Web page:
Once Bassanio is assured of Antonio's noble, selfless love, it is time to flaunt to Portia how much more meaningful his love for Bassanio is than hers. She must see it, not only in Antonio's willingness to die, but in Bassanio's reaction to the death. "Commend me to your honorable wife,/ Tell her the process of Antonio's end,/ Say how I lov'd you, speak me fair in death" (IV.i.237-375). In knowing every bloody detail and the extent of agony in the slow, painful death, Portia will see that nothing she has done for her husband compares to the devotion of Antonio. She gives up her wealth as an offering to Bassanio, but she still basks in the lifestyle of the rich, and she still has her life. There is nothing she can do to out-perform Antonio in the competition for Bassanio's love and Antonio is aware of this. Even though he will be dead, he will have offered something to Bassanio which Portia cannot. He will secure his place in Bassanio's heart and while Bassanio's feeling toward Portia have the potential to change with time, Antonio will always be remembered as the devoted friend who lost his life on his behalf. When Bassanio speaks of him, he will not remember anything that would dishonor the man who sacrificed himself, that Bassanio might not suffer. Even in death the competition continues, but Antonio has the obvious advantage that he can do no wrong, unlike a living spouse. Antonio will be immortalized in Bassanio's mind, making Portia keenly aware that she is not the only object of his love.

Antonio does not only want Portia to know that Bassanio loves him, he wants her to question who is loved more. A marriage in which the husband willingly admits that his wife is not his only true love, is bound to be plagued with troubles, much to Antonio's delight. "And when the tale is told, bid her be judge/ Whether Bassanio had not once a love," Antonio requests (IV.i.276-277). Portia shall have it rubbed in her face that she is not the only one. A new dimension is added to their marriage when doubt is introduced. She can never be confident she is Bassanio's only spouse with the knowledge that he deeply loves another. Portia's role as Bassanio's wife is discounted by the fact that she is not the only person on this earth for him. It is not enough to be loved by Bassanio, Antonio must be the most valued person in Bassanio's life, and die with this satisfaction. Bassanio only confirms Antonio's hopes and Portia's nightmare when he states,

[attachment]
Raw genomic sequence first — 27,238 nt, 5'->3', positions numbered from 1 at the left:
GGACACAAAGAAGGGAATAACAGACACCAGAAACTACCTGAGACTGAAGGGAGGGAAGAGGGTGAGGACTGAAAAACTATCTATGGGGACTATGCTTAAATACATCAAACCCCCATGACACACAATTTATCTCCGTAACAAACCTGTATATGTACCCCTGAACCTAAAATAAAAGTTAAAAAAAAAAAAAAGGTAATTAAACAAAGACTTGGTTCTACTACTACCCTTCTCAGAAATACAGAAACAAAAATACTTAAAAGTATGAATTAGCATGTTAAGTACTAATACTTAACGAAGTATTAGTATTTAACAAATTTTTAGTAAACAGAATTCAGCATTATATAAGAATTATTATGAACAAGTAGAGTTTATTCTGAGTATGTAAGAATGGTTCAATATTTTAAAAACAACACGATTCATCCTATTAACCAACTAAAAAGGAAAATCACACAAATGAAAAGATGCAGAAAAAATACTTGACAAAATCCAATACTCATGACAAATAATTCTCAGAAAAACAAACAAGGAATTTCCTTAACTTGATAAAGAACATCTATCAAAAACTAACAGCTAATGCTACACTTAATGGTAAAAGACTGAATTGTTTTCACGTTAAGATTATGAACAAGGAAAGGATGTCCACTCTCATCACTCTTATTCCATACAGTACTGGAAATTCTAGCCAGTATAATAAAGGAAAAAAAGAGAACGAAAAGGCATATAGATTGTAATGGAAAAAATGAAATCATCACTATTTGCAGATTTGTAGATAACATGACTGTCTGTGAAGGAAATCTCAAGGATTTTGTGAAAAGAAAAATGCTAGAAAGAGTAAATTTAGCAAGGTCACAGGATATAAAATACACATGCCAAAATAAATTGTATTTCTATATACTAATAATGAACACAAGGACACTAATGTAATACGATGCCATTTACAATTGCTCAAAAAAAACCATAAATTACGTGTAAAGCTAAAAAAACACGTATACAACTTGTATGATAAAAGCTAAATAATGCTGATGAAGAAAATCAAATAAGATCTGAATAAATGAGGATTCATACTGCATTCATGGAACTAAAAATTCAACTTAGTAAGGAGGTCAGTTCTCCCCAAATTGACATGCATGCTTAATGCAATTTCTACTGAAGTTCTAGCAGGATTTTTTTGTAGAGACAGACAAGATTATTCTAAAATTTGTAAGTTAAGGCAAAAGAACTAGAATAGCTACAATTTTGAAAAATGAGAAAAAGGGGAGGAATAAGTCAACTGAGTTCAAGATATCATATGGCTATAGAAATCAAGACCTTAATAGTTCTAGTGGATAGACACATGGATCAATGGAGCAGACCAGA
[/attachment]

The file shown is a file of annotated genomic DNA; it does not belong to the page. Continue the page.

Antonio, I am married to a wife
Which is as dear to me as life itself,
But life itself, my wife, and all the world,
Are not with me esteem's above all the world,
I would lose all, ay, sacrifice them all
Here to this devil, to deliver you. (IV.i.282-287)
Antonio's martyr scheme has been working, Bassanio is getting into the sacrificing frame of mind as well. After witnessing the devotion of his friend, Bassanio cannot help but stand in awe at the willingness of this man to die. Of course he will do everything in his power to rescue this him from death. Of course he values Antonio above life, the world, his wife. There is no question in his mind as to how much he will sacrifice for Antonio now. Wives are replaceable, but a friend like this must not be lost for anything.